How to drive symbol levels based on an attribute or data element such as area in a QGIS layer? How to set data-driven rendering order?

We have a set of boundaries that include very large and very small sizes. Manually setting the symbol level to the known order is ok for a single map, but when dozens of maps are to be made (atlas), driving the symbol levels based on an attribute or data driven expression would be valuable.

  • 1
    As symbol layers, when activated, are drawn in order for the whole layer, I can't really understand how to drive them with a data element such as area. Sep 16, 2021 at 11:15

2 Answers 2


The answer is Yes No.


As @Babel pointed it out to me, Symbol levels are a vector layer symbology option to choose the order of symbol layers, see here the official documentation.

QGIS Symbol levels

So the answer is no, see this QGIS Project GitHub issue, opened in 2013, still open : https://github.com/qgis/QGIS/issues/17276.

Here the old answer where I believed that the symbol level was the size of the outline for boundaries for example :

  • For a standard order: if you want your border width to go from 1 to 5, with 5 features, each feature will have an integer width. I insist on the standard because if you have 4 small features and 1 big, the biggest of the 4 small features will have a width of 4.

Here is the expression:

with_variable('sorted_array_by_area', array_agg($id, order_by:=$area),
array_find(@sorted_array_by_area, $id) / array_length(@sorted_array_by_area)

The result here is a percentage going from 1/features count to 1. You can reverse this percentage by substracting the expression from 1:

with_variable('sorted_array_by_area', array_agg($id, order_by:=$area),
(1 - array_find(@sorted_array_by_area, $id) / array_length(@sorted_array_by_area))

You can adjust the maximum value by multiplying it by this maximum value.

  • For a non-standard order, value dependent: in the previous example, the 4 smallest features will have small values and the big one the max.

Here is the expression:

with_variable('area_array', array_agg($area),
($area - array_min(@area_array)) / (array_max(@area_array) - array_min(@area_array))

As with the standard expression, as it returns a percentage, you can reverse the order with 1 - expression.

And if you want to set a maximum value: expression * maximum_value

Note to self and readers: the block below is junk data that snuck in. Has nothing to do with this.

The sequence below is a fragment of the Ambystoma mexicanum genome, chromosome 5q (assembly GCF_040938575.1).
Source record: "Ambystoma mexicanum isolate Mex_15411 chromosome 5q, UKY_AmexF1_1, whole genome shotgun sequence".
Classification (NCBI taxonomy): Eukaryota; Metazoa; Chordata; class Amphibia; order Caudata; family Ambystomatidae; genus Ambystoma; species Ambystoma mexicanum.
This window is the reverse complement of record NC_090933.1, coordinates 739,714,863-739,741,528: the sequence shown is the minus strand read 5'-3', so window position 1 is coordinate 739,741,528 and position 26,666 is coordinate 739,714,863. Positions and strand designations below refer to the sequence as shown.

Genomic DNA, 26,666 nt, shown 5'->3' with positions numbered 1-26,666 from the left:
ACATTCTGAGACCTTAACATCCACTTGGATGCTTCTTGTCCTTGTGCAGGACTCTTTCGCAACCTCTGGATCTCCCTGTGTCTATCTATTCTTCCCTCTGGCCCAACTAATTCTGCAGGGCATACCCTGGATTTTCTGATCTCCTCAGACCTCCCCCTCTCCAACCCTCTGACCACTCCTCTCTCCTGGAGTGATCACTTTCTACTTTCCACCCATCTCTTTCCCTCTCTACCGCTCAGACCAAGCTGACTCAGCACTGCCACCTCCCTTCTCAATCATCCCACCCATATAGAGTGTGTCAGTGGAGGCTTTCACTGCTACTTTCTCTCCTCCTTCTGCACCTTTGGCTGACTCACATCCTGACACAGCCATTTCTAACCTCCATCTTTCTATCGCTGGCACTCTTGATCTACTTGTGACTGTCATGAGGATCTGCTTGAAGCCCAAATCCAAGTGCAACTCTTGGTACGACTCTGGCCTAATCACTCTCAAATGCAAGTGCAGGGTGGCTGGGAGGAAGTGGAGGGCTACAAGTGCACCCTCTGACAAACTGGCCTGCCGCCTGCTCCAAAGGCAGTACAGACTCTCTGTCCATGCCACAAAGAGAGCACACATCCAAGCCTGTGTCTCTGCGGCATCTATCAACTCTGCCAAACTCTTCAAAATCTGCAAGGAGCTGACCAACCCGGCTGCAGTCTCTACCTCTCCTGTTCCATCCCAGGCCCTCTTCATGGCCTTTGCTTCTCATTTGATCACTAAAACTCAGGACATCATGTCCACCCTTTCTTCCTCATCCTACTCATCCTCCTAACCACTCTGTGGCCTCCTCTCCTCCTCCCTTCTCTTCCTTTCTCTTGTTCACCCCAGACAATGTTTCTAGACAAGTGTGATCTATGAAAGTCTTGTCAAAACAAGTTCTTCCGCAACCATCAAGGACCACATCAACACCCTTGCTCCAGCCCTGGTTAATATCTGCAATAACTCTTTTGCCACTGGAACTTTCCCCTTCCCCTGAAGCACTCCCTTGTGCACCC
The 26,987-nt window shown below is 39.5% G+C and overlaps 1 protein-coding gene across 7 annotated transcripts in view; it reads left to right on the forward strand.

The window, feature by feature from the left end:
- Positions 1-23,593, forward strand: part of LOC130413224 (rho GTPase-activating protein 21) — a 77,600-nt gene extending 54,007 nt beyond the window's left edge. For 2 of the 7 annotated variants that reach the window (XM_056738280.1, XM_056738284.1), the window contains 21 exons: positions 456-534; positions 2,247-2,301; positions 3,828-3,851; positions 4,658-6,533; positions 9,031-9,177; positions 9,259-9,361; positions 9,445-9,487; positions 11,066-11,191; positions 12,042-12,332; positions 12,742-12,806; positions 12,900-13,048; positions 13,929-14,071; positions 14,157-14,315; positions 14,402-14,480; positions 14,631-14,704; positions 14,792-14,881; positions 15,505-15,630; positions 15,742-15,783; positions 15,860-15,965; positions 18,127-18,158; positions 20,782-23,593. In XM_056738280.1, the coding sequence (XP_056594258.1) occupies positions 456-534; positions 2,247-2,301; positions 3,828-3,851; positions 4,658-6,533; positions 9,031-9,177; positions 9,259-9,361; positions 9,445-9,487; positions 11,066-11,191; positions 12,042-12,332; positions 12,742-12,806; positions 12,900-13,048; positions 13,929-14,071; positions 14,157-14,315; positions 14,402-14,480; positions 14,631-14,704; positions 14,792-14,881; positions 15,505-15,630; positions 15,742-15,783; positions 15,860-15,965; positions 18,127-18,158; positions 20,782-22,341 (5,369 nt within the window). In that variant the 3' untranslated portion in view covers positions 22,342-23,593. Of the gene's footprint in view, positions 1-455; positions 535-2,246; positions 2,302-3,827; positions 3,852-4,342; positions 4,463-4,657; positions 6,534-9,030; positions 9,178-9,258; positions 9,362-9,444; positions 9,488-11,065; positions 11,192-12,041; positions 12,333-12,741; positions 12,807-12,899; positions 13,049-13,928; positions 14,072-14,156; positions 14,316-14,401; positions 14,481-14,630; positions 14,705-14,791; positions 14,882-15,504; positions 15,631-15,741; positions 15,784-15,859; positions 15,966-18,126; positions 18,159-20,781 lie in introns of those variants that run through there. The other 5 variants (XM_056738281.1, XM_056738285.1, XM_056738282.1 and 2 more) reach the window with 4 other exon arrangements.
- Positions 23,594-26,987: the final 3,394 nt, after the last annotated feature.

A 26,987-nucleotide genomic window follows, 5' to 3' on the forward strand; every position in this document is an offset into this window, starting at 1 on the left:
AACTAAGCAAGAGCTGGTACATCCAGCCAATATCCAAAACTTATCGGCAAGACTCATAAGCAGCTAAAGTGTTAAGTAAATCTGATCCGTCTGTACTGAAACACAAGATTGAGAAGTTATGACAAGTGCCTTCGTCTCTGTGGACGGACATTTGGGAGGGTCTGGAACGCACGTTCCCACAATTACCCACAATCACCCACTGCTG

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Area value : 2 3 4 7 18
Index in a sorted array by area 0 1 2 3 4
Standard Method : index / array length 1 / 5 = 0.2 0.4 0.6 0.8 1
Standard Method with a maximum value of 5 0.2 * 5 = 1 2 3 4 5
Non-Standard Method : (area - min area) / (max area - min area) 0 (3 - 2) / (18 - 2) = 0.0625 0.125 0.3125 1
Non-Standard Method with a maximum value of 5 0 0.3125 0.375 1.25 5
  • 1
    I'm not sure if that answers the question. I don't think the question is about border width, but about rendering order of symbol layers. In my symbol levels dialog, I can't find any place where I could introduce any expression, see this screeshot of several buffers (each a separate symbol layer created with Geometry generator) around a polygon: i.stack.imgur.com/8pgF5.png - fields accept only integer numbers as inputs, no decimals, no characters. See also docs.qgis.org/3.16/en/docs/user_manual/working_with_vector/…
    – Babel
    Sep 14, 2021 at 19:16
  • Oh ... I misunderstood the question. Sep 14, 2021 at 19:20
  • Never mind: still a great answer (even if to another question...) ;-)
    – Babel
    Sep 14, 2021 at 19:21
  • 1
    The question is about rendering order of symbol layers. Babel understood this question correctly.
    – KVO
    Sep 14, 2021 at 21:04
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    I answered in the first part of the answer, there is, for the moment, no solution. I will take a look at PyQGIS, maybe the API can order symbol layers. Sep 15, 2021 at 6:59

Use Control feature rendering order*?

while not at the same technical depth as @J. Monicolo's answer, a workaround (which is not exactly as sporting a full fledge feature-based Symbol levels), is to enable Control feature rendering order, which support cascading rules:

enter image description here

This of course only takes in consideration features within the same layer, but could be useful for some users.

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